The Greatest Movies You'll Never See: Unseen Masterpieces by the World's Greatest Directors
The Greatest Movies You'll Never See: Unseen Masterpieces by the World's Greatest Directors
by Simon Braund
Edition: Paperback
Price: $19.52
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5.0 out of 5 stars Lost Films, Lost Opportunities, May 31, 2014
Whittier told us, “For of all sad words of tongue or pen, the saddest are these: ‘It might have been!’” But it is only half true. What if one of the things that might have been was a movie with Jerry Lewis as a clown in a Nazi concentration camp? What if there had been a movie sequel to _Casablanca_? These are “might have beens” about which we can be anything but sad. These two examples are anomalies, though, included in _The Greatest Movies You’ll Never See: Unseen Masterpieces by the World’s Greatest Directors_ (Cassell Illustrated), edited by Simon Braund. All of these movies were proposed, planned, and may even have been in production, but they are movies that we can only dream about seeing. Some of them had the potential to have been masterworks, and so there is a Whittier-tinged regret over most of the chapters, but the stories of what was proposed and what went wrong are often amusing and surprising.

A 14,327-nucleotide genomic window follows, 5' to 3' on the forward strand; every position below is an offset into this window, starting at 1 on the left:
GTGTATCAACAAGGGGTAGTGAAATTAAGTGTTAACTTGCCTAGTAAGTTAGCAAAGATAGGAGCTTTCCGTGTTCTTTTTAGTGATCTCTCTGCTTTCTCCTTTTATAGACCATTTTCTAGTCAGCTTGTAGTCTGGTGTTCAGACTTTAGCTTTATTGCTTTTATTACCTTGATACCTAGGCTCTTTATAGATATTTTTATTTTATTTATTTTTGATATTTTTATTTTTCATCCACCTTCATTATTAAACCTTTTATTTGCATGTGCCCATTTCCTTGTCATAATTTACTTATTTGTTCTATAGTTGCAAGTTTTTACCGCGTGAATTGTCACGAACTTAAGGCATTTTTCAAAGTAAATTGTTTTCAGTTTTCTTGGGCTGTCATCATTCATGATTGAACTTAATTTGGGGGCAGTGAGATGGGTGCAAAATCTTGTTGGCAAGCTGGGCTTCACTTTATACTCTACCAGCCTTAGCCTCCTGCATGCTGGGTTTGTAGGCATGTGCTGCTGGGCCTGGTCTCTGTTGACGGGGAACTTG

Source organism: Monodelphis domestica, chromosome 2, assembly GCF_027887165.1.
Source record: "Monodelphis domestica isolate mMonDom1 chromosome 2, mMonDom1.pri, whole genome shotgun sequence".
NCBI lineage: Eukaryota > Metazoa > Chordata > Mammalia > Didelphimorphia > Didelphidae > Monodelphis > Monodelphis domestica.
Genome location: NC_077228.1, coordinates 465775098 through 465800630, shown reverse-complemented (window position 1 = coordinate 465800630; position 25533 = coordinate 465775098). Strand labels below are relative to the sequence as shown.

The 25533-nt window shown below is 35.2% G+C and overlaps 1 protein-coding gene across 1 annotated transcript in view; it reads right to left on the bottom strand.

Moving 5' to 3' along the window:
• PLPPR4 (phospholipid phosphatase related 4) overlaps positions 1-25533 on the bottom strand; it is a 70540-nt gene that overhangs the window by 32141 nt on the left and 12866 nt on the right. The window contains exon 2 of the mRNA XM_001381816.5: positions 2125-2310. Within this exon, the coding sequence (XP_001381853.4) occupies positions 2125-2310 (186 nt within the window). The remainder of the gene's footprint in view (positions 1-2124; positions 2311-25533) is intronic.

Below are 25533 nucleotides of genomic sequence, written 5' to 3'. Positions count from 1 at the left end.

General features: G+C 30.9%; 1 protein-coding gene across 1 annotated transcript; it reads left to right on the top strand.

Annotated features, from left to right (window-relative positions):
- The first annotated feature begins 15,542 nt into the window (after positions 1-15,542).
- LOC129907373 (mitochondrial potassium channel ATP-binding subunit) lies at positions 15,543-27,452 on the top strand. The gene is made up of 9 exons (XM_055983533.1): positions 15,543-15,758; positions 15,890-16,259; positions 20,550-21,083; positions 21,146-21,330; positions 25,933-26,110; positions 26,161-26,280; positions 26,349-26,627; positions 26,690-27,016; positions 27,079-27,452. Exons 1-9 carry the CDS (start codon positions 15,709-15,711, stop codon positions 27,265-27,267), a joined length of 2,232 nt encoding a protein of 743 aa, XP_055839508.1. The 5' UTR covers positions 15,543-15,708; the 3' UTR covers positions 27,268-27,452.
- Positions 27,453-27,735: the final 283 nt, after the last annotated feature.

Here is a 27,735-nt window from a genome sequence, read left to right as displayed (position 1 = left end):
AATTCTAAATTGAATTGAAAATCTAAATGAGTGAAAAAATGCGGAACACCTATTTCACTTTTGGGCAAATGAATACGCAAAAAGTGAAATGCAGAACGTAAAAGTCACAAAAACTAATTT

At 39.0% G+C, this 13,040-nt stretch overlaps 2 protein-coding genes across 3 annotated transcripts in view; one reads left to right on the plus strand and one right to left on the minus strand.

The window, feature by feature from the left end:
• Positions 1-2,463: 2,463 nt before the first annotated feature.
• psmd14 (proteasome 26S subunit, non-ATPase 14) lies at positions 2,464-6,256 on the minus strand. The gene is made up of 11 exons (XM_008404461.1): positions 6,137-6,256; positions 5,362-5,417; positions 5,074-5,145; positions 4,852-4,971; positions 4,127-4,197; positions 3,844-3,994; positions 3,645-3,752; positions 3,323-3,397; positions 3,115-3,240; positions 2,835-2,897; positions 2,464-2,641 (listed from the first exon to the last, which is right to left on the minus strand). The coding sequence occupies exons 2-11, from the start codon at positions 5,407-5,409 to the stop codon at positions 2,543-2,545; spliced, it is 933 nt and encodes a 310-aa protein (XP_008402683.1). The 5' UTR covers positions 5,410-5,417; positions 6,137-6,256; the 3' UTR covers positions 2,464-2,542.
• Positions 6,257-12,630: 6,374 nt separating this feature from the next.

Let’s clear up that Jerry Lewis movie first. Unlike the other films described here, _The Day the Clown Cried_ isn’t imaginary. It exists. It was made in 1972, and a few people have been shown the rough cut, but it is supposed to be worse than you can imagine. The sequel to _Casablanca_ was written and even casted, and it would have turned the original on its head, revealing that Rick had been a secret agent all along. But let’s get serious. What movie fan wouldn’t want to see the thriller _No Bail for the Judge_ starring Audrey Hepburn and Laurence Harvey, directed by Alfred Hitchcock? It had a dark, humorous script, and was set in Britain, to which the director wanted to return when the film was being contemplated in 1958. Both Hepburn and Hitchcock longed to work together, and it isn’t clear why it didn’t come to pass (stories clash), but perhaps Hitchcock’s tiring of big-budget Technicolor movies was part of it. What he did go on to make was the low-budget, black-and-white _Psycho_, so perhaps we should be happy that Judge never happened. There are many such contingencies here. Charlie Chaplin thought himself up to playing Napoleon in the 1920s, and even had Alistair Cooke to co-write a script. It morphed over years into a fiction project about Napoleon and his doppelganger. It never happened, but the seeds of the plot, a world leader and his double, bore fruit when Chaplin wanted to attack Hitler and anti-semitism in _The Great Dictator_ of 1940. What if Louis Malle had been a little faster in 1982 with _Moon Over Miami_, a comedy starring Dan Aykroyd and John Belushi, fresh off success in _The Blues Brothers_? It was a comedy based on the Abscam scandal, and had a lot going for it, except Belushi died of a cocaine and heroin overdose. Malle was to speculate that if the script had been ready, it would have saved Belushi’s life. It might have been, indeed. Orson Welles is here, over and over; he must be the patron saint of lost films. There is Kubrick’s film of Napoleon, the most heavily researched of films, and with planned thousands of soldiers fighting on the actual battlefields of history. And, golly, how I would have paid gladly to have seen Steven Spielberg’s _The Trial of the Chicago Seven_ with Sacha Baron Cohen, Heath Ledger, Philip Seymour Hoffman, Will Smith, and Kevin Spacey. Rats.